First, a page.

# Rounding Numbers In C++

Ever wanted some handy functions to round those pesky floating point values to whole integers?

In C# you can use the Math.Round() method which has more than half a dozen overloads supporting different data types and parameters to specify the rounding technique used.

In C++ there isn’t a std::round() equivalent, so let’s take a look at the options…

A simple cast to a non floating point type just *truncates*. That is, it keeps the bit to the left of the decimal point and throws away the bit on the other side. Often that’s undesirable. Even if you want to always round down, truncating isn’t doing what you’d like.

Consider this code:

double d1 = 5.7; int i1 = (int)d1; // i1 = 5 double d2 = -5.7; int i2 = (int)d2; // i2 = -5

The value 5.7 is truncated to 5 when it is cast to an int. Conversely, the value -5.7 is truncated to -5. In the first instance, the truncated value is *less* than the starting value. In the latter case, the truncated value is *more*. This can have weird properties when you’re trying to make code that behaves consistently.

If we actually want to *always *round *down *then this function from the std library will do the trick:

#include <math> std::floor(n);

So for example, std::floor(5.7) yields 5. std::floor(-5.7) yields -6.

If on the other hand, we want to consistently round up, then this standard library function is the ticket:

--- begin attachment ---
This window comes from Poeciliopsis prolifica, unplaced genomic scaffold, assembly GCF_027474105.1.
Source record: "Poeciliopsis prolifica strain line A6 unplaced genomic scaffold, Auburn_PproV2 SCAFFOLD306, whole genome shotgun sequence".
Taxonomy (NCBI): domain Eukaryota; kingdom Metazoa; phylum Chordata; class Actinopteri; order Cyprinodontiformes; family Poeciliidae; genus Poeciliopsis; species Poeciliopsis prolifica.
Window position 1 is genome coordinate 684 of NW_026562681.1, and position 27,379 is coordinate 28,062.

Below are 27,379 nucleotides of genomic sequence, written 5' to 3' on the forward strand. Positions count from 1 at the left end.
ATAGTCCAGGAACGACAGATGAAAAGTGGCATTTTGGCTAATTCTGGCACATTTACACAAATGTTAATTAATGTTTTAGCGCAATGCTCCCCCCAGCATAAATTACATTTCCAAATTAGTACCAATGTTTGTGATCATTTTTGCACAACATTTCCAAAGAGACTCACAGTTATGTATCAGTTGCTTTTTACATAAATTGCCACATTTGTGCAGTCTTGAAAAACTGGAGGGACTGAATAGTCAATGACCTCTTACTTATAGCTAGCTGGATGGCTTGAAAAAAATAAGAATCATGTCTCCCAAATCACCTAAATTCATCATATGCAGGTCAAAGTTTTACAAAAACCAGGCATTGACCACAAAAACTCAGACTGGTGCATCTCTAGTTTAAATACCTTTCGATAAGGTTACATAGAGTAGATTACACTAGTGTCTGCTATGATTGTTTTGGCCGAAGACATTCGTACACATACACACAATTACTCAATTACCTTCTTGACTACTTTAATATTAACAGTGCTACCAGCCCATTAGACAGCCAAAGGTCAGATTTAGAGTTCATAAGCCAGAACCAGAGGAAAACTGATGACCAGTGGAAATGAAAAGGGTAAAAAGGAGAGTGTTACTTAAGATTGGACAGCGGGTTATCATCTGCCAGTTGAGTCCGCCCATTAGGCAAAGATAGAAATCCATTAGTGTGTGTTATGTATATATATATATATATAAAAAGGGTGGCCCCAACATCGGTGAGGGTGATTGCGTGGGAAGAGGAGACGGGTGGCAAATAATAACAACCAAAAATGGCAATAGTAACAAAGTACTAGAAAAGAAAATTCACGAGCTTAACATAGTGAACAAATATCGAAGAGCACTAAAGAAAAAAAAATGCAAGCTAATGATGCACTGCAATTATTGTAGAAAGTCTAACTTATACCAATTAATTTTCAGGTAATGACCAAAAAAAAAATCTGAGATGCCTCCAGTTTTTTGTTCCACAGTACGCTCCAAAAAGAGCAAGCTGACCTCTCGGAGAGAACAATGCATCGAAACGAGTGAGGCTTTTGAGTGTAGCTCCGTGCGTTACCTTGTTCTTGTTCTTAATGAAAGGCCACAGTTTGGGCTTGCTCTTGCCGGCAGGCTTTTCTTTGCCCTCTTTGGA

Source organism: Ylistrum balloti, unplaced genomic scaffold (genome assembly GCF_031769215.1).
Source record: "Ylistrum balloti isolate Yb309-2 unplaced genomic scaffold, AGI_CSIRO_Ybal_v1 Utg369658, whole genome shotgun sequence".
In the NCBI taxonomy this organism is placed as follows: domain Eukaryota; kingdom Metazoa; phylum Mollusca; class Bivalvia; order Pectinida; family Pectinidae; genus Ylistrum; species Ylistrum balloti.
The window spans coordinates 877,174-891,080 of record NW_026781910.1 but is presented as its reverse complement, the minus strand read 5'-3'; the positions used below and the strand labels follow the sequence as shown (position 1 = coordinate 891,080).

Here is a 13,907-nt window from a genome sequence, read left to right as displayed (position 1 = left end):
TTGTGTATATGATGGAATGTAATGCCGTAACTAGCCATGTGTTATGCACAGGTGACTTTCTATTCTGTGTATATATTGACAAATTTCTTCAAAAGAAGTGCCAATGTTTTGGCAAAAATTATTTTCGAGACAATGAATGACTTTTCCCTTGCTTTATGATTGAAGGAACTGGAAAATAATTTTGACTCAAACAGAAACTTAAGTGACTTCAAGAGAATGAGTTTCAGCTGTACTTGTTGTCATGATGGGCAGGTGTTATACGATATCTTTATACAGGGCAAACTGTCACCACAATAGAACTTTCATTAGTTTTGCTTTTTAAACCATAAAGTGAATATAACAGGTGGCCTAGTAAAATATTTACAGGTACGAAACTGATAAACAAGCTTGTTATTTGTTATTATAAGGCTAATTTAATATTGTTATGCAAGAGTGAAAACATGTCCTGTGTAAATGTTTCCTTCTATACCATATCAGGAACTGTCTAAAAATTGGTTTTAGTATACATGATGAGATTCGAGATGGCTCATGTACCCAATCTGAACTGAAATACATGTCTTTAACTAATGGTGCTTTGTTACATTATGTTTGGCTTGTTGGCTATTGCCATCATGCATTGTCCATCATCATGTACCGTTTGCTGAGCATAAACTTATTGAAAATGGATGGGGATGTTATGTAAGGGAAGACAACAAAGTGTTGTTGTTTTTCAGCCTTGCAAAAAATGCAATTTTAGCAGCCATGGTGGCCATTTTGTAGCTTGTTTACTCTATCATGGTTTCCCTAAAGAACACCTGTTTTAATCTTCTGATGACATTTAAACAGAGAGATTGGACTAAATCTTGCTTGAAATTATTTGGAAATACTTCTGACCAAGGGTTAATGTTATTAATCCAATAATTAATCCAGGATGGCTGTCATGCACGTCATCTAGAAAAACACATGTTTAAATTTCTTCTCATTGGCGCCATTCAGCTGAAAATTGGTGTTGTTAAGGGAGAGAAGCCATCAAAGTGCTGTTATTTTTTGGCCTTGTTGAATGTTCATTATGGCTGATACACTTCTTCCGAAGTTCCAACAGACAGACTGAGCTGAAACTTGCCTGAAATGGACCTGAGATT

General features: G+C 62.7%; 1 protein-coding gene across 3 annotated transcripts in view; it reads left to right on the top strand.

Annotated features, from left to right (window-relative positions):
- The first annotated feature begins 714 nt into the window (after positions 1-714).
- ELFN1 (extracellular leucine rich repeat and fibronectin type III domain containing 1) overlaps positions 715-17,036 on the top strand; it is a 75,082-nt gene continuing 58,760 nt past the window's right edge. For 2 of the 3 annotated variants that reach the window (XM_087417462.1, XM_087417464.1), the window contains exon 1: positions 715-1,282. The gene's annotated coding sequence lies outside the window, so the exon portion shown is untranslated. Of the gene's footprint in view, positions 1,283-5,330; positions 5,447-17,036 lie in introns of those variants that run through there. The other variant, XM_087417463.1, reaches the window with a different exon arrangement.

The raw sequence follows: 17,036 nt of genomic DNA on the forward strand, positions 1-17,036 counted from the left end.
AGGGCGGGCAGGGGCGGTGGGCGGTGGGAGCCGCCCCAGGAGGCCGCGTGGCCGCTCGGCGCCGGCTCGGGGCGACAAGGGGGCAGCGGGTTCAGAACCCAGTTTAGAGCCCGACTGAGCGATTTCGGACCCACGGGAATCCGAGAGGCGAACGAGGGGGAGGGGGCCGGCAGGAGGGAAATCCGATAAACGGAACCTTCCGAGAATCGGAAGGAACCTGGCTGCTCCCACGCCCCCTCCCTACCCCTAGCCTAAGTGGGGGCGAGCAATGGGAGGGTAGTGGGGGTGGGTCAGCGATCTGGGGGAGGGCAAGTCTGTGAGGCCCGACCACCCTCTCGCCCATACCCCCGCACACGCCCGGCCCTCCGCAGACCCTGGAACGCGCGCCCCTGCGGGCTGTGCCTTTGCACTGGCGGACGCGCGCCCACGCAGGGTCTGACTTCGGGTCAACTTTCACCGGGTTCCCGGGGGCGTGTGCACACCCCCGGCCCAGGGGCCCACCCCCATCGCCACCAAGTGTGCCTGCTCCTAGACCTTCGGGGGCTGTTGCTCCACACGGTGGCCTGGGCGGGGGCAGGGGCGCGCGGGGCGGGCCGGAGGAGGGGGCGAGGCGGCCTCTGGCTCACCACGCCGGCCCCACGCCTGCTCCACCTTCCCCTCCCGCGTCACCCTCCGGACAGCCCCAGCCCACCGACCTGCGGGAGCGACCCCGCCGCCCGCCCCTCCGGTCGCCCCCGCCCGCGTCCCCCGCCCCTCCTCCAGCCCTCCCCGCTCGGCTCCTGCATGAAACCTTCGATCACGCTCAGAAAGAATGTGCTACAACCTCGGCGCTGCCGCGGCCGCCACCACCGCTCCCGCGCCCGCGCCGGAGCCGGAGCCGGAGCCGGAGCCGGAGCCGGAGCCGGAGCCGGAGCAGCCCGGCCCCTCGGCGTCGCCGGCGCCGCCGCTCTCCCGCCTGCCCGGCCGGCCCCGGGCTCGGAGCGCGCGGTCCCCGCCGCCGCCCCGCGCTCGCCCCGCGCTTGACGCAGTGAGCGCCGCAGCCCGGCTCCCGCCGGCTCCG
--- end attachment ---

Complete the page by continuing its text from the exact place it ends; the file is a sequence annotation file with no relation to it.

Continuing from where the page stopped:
#include <math> std::ceil(n);

std::ceil(5.7) = 6. std::ceil(-5.7) = -5.

Those are simple, but what if we want to always round the value so that it approaches zero? IN other words, 5.7 will round down, whilst -5.7 will round up. This little template will do the trick:

template<typename T> static T RoundTowardZero(T n) { return (n > 0.0) ? std::floor(n) : std::ceil(n); }

Here we use the ternary operator to evaluate whether the value is above zero. If it is, we use our round down method, if it isn’t we round up. The function is a template so we can use the same code on floating point values, doubles or any user defined class that it would make sense to round.

The method to always round away from zero follows directly:

template<typename T> static T RoundAwayFromZero(T n) { return (n > 0.0) ? std::ceil(n) : std::floor(n); }

This version will round 5.7 up to 6 and will round -5.7 down to -6.

The final and perhaps most useful rounding function that I will present is the “classic round”, which rounds values away from zero when the decimal part is greater than or equal to 0.5, and it rounds towards zero when the decimal part is less than 0.5.

template<typename T> static T Round(T n) { return (n > 0.0) ? std::floor(n + 0.5) : std::ceil(n - 0.5); }

There are lots of rounding solutions floating about on the internet, but it’s nice to have a bunch of them in your toolbox for a rainy day.

Here’s a full listing of all the functions, with floor and ceil wrapped up in functions called RoundDown and RoundUp for consistency.

#include <math> template<typename T> static T Round(T n) { return (n > 0.0) ? std::floor(n + 0.5) : std::ceil(n - 0.5); } template<typename T> static T RoundTowardZero(T n) { return (n > 0.0) ? std::floor(n) : std::ceil(n); } template<typename T> static T RoundAwayFromZero(T n) { return (n > 0.0) ? std::ceil(n) : std::floor(n); } template<typename T> static T RoundUp(T n) { return std::ceil(n); } template<typename T> static T RoundDown(T n) { return std::floor(n); }